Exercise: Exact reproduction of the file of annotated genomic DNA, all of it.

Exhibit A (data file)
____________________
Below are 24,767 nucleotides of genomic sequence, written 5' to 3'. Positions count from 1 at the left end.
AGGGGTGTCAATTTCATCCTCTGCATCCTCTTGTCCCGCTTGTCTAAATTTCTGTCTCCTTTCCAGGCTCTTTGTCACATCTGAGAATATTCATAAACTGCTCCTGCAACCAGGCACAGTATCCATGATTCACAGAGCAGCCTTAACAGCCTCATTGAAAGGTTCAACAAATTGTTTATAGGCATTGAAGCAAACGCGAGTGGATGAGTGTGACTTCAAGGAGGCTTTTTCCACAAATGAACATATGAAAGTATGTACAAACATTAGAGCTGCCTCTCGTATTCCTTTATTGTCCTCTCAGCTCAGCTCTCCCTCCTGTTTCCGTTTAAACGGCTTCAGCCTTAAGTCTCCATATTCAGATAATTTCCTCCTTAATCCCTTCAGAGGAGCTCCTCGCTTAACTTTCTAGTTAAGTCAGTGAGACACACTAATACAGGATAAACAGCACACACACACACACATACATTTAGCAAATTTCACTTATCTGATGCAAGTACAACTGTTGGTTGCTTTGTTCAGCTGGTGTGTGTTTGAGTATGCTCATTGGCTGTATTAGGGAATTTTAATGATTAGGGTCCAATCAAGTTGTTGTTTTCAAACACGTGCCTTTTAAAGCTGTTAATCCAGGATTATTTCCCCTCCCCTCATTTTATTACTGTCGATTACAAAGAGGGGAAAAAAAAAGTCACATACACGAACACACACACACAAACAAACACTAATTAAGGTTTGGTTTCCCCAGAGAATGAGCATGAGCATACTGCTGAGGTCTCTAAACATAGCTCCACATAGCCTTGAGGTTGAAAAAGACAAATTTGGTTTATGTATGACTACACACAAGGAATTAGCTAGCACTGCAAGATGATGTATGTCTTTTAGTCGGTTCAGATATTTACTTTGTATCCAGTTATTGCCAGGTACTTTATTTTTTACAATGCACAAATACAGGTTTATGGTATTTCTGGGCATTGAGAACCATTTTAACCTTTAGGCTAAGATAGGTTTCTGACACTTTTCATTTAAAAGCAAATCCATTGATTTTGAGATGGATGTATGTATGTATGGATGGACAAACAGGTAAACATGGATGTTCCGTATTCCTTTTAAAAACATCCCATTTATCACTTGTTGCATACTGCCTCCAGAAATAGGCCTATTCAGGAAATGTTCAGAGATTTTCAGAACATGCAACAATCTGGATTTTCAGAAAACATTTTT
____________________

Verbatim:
Below are 24,767 nucleotides of genomic sequence, written 5' to 3'. Positions count from 1 at the left end.
AGGGGTGTCAATTTCATCCTCTGCATCCTCTTGTCCCGCTTGTCTAAATTTCTGTCTCCTTTCCAGGCTCTTTGTCACATCTGAGAATATTCATAAACTGCTCCTGCAACCAGGCACAGTATCCATGATTCACAGAGCAGCCTTAACAGCCTCATTGAAAGGTTCAACAAATTGTTTATAGGCATTGAAGCAAACGCGAGTGGATGAGTGTGACTTCAAGGAGGCTTTTTCCACAAATGAACATATGAAAGTATGTACAAACATTAGAGCTGCCTCTCGTATTCCTTTATTGTCCTCTCAGCTCAGCTCTCCCTCCTGTTTCCGTTTAAACGGCTTCAGCCTTAAGTCTCCATATTCAGATAATTTCCTCCTTAATCCCTTCAGAGGAGCTCCTCGCTTAACTTTCTAGTTAAGTCAGTGAGACACACTAATACAGGATAAACAGCACACACACACACACATACATTTAGCAAATTTCACTTATCTGATGCAAGTACAACTGTTGGTTGCTTTGTTCAGCTGGTGTGTGTTTGAGTATGCTCATTGGCTGTATTAGGGAATTTTAATGATTAGGGTCCAATCAAGTTGTTGTTTTCAAACACGTGCCTTTTAAAGCTGTTAATCCAGGATTATTTCCCCTCCCCTCATTTTATTACTGTCGATTACAAAGAGGGGAAAAAAAAAGTCACATACACGAACACACACACACAAACAAACACTAATTAAGGTTTGGTTTCCCCAGAGAATGAGCATGAGCATACTGCTGAGGTCTCTAAACATAGCTCCACATAGCCTTGAGGTTGAAAAAGACAAATTTGGTTTATGTATGACTACACACAAGGAATTAGCTAGCACTGCAAGATGATGTATGTCTTTTAGTCGGTTCAGATATTTACTTTGTATCCAGTTATTGCCAGGTACTTTATTTTTTACAATGCACAAATACAGGTTTATGGTATTTCTGGGCATTGAGAACCATTTTAACCTTTAGGCTAAGATAGGTTTCTGACACTTTTCATTTAAAAGCAAATCCATTGATTTTGAGATGGATGTATGTATGTATGGATGGACAAACAGGTAAACATGGATGTTCCGTATTCCTTTTAAAAACATCCCATTTATCACTTGTTGCATACTGCCTCCAGAAATAGGCCTATTCAGGAAATGTTCAGAGATTTTCAGAACATGCAACAATCTGGATTTTCAGAAAACATTTTT